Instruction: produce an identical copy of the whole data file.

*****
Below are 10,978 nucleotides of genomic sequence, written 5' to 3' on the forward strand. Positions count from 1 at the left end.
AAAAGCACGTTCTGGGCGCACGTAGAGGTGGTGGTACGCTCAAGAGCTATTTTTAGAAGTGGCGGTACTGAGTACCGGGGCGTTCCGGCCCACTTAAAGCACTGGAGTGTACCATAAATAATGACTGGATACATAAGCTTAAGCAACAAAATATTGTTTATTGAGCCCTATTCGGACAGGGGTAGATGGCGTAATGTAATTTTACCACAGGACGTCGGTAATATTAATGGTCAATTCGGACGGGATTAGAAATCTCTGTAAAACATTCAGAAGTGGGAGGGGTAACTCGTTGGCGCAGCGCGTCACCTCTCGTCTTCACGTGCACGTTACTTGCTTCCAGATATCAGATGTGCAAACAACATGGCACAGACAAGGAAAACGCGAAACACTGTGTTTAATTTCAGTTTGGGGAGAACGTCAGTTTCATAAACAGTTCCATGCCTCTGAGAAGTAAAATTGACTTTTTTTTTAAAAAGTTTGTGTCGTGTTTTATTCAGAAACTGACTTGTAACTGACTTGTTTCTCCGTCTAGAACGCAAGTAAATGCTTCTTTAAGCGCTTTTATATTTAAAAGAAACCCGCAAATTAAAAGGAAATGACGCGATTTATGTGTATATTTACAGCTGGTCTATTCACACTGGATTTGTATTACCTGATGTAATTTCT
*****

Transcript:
Below are 10,978 nucleotides of genomic sequence, written 5' to 3' on the forward strand. Positions count from 1 at the left end.
AAAAGCACGTTCTGGGCGCACGTAGAGGTGGTGGTACGCTCAAGAGCTATTTTTAGAAGTGGCGGTACTGAGTACCGGGGCGTTCCGGCCCACTTAAAGCACTGGAGTGTACCATAAATAATGACTGGATACATAAGCTTAAGCAACAAAATATTGTTTATTGAGCCCTATTCGGACAGGGGTAGATGGCGTAATGTAATTTTACCACAGGACGTCGGTAATATTAATGGTCAATTCGGACGGGATTAGAAATCTCTGTAAAACATTCAGAAGTGGGAGGGGTAACTCGTTGGCGCAGCGCGTCACCTCTCGTCTTCACGTGCACGTTACTTGCTTCCAGATATCAGATGTGCAAACAACATGGCACAGACAAGGAAAACGCGAAACACTGTGTTTAATTTCAGTTTGGGGAGAACGTCAGTTTCATAAACAGTTCCATGCCTCTGAGAAGTAAAATTGACTTTTTTTTTAAAAAGTTTGTGTCGTGTTTTATTCAGAAACTGACTTGTAACTGACTTGTTTCTCCGTCTAGAACGCAAGTAAATGCTTCTTTAAGCGCTTTTATATTTAAAAGAAACCCGCAAATTAAAAGGAAATGACGCGATTTATGTGTATATTTACAGCTGGTCTATTCACACTGGATTTGTATTACCTGATGTAATTTCT